Here was the problem; in a field of almost total political and ideological consensus, it was almost inevitable that Mr Starkey would say something for deliberate effect. Every syllable of his proclamation that he had been reading ‘Enoch Powell’ and particularly the ‘Rivers of Blood’ speech was saturated in a melodramatic assonance intended to shock. Which it did. Starkey made the most of the dramatic pause he created and by the time he referred to Powell’s ‘prophecy’, which he called ‘absolutely right’, his embarrassing attempt at gravitas was already seriously undermining his credibility.

His hasty effort to assert that somehow Powell’s speech was applicable to this scenario, and his thoroughly bizarre replication of Powell’s diction (the word ‘literally’ stressed almost identically) was as trite as it was transparent – it was obvious that he had only used Powell in order to make an entirely different – partly insightful, largely embarrassing – point about Afro-Caribbean-influenced culture. Powell’s speech was about something altogether different; the potential for unrest, violence and civil war because of mass immigration.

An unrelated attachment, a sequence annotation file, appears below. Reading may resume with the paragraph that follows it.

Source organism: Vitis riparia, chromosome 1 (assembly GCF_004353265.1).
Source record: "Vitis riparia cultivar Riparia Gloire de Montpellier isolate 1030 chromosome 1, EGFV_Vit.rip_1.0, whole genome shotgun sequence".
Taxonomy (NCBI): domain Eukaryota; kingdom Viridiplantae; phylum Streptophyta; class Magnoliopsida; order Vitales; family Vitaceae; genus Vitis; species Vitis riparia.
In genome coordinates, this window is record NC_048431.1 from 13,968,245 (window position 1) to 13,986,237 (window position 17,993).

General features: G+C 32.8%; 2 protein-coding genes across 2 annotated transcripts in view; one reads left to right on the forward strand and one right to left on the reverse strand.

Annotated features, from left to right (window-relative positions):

Had Mr Starkey undertaken proper research, and not been quite so focused on the shock value of his ideas, he might have noted this phrase from a speech of Powell’s in 1971:

“… millions of people believe they are watching, helpless and not so much unregarded as positively derided: the deliberate dismantling of the frontiers of decency, morality and respect, with a view to producing far-reaching and indeterminate alterations in society itself. They do not believe that these and other phenomena, such as the spread of drugs or the undermining of the universities, are simply reflections of a change taking place spontaneously and generally. They believe that intention is at work, and that it is the intention of a small and elusive but powerful minority.”